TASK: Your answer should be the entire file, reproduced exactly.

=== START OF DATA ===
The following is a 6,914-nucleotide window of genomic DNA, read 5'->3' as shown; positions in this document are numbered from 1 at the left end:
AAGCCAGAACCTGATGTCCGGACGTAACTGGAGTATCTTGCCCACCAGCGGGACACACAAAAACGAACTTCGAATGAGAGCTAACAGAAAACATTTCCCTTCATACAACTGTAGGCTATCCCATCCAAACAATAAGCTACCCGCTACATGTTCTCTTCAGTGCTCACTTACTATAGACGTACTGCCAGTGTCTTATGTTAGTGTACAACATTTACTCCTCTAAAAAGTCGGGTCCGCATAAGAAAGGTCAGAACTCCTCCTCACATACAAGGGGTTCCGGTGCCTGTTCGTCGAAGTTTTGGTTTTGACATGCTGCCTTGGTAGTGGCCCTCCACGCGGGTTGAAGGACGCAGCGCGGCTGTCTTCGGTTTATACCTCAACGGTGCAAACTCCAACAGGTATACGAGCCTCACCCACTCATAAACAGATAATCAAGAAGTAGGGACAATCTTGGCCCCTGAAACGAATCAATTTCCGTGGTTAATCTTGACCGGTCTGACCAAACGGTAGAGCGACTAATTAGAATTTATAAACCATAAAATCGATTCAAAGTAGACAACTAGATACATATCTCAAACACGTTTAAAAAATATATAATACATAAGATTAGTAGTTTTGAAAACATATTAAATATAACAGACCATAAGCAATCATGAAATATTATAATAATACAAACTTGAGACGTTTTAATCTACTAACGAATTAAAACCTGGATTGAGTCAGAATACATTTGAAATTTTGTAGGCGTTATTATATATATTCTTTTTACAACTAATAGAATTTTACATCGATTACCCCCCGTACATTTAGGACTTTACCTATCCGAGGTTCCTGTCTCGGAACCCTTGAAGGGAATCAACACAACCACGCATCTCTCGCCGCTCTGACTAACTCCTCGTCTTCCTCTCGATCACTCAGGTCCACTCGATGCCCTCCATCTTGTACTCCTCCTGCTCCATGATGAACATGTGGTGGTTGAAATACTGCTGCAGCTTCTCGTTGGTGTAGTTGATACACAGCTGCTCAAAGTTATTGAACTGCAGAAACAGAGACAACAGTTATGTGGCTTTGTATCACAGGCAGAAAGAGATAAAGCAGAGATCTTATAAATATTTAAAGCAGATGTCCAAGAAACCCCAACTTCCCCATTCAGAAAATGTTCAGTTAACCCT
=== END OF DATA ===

The following is a 6,914-nucleotide window of genomic DNA, read 5'->3' as shown; positions in this document are numbered from 1 at the left end:
AAGCCAGAACCTGATGTCCGGACGTAACTGGAGTATCTTGCCCACCAGCGGGACACACAAAAACGAACTTCGAATGAGAGCTAACAGAAAACATTTCCCTTCATACAACTGTAGGCTATCCCATCCAAACAATAAGCTACCCGCTACATGTTCTCTTCAGTGCTCACTTACTATAGACGTACTGCCAGTGTCTTATGTTAGTGTACAACATTTACTCCTCTAAAAAGTCGGGTCCGCATAAGAAAGGTCAGAACTCCTCCTCACATACAAGGGGTTCCGGTGCCTGTTCGTCGAAGTTTTGGTTTTGACATGCTGCCTTGGTAGTGGCCCTCCACGCGGGTTGAAGGACGCAGCGCGGCTGTCTTCGGTTTATACCTCAACGGTGCAAACTCCAACAGGTATACGAGCCTCACCCACTCATAAACAGATAATCAAGAAGTAGGGACAATCTTGGCCCCTGAAACGAATCAATTTCCGTGGTTAATCTTGACCGGTCTGACCAAACGGTAGAGCGACTAATTAGAATTTATAAACCATAAAATCGATTCAAAGTAGACAACTAGATACATATCTCAAACACGTTTAAAAAATATATAATACATAAGATTAGTAGTTTTGAAAACATATTAAATATAACAGACCATAAGCAATCATGAAATATTATAATAATACAAACTTGAGACGTTTTAATCTACTAACGAATTAAAACCTGGATTGAGTCAGAATACATTTGAAATTTTGTAGGCGTTATTATATATATTCTTTTTACAACTAATAGAATTTTACATCGATTACCCCCCGTACATTTAGGACTTTACCTATCCGAGGTTCCTGTCTCGGAACCCTTGAAGGGAATCAACACAACCACGCATCTCTCGCCGCTCTGACTAACTCCTCGTCTTCCTCTCGATCACTCAGGTCCACTCGATGCCCTCCATCTTGTACTCCTCCTGCTCCATGATGAACATGTGGTGGTTGAAATACTGCTGCAGCTTCTCGTTGGTGTAGTTGATACACAGCTGCTCAAAGTTATTGAACTGCAGAAACAGAGACAACAGTTATGTGGCTTTGTATCACAGGCAGAAAGAGATAAAGCAGAGATCTTATAAATATTTAAAGCAGATGTCCAAGAAACCCCAACTTCCCCATTCAGAAAATGTTCAGTTAACCCT